What annoys you the most about working in opera?
That in productions you’re sometimes ordered to just do things because they correspond to what the “authority figure”—the director or conductor—has in mind. And you have to do it, no discussion. I get the feeling that, in other artforms, decisions are more collective and the work is done more democratically. It’s the same with large orchestras compared to more independent early or new music ensembles. Of course, some hierarchy is important. Ultimately, someone has to decide whether to play diminuendo or crescendo, or whether a singer enters through the door or not. But it’s often the case that authority figures, and sometimes colleagues who have a certain status that they feel the need to maintain, lord it over others who actually want to work very collaboratively and constructively. You can’t develop your own creativity at all in those circumstances.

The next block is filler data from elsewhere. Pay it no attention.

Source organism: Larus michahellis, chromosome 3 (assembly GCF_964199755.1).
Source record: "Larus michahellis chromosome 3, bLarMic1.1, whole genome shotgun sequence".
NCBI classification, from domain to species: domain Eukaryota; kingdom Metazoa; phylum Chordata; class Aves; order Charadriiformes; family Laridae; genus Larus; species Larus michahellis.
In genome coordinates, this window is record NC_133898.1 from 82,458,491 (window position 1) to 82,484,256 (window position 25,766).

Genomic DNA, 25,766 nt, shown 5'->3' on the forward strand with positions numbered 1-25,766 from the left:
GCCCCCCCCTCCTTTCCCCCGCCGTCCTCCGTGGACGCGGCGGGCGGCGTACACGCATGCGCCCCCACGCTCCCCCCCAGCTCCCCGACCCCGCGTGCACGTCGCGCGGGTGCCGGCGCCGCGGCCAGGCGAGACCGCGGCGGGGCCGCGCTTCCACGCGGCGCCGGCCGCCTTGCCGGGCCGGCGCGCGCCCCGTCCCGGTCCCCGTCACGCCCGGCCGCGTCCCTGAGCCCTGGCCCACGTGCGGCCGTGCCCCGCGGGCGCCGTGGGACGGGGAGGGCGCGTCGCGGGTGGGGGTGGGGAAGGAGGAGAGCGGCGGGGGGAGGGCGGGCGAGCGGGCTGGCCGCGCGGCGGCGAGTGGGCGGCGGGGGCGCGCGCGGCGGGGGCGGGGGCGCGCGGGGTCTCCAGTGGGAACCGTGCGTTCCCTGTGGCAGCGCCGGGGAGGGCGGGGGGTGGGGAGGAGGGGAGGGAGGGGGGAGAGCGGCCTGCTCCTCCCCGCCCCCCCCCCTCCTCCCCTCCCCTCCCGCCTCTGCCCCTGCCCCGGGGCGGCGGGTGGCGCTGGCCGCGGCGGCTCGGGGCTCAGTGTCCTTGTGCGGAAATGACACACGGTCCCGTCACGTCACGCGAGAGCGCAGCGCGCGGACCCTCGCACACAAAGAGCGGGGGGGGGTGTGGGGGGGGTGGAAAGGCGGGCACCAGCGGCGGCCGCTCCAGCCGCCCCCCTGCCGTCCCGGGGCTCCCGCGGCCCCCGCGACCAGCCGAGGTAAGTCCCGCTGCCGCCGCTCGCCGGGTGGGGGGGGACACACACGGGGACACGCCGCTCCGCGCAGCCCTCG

Is the sense of hierarchies and authoritarianism stronger in opera than in other artforms?
I think it’s the general sense of precariousness that comes with the work. With the exception of the chorus, orchestra, and perhaps the administration, anyone could be fired and everyone is afraid of not being hired again. What’s really wild is when a director will let the artistic director tell them that something is too provocative. They never say, “I’m doing it like this, and if you don’t like it, you can fire me.” Because that would be it; the artistic director would totally cave in. The rest of us musicians and singers, we’re always scolded for agreeing to everything. But even with the big directors, it’s no different—they want to be invited back.
When you’re working with directors, what’s the red line for you between criticism that’s constructive and not?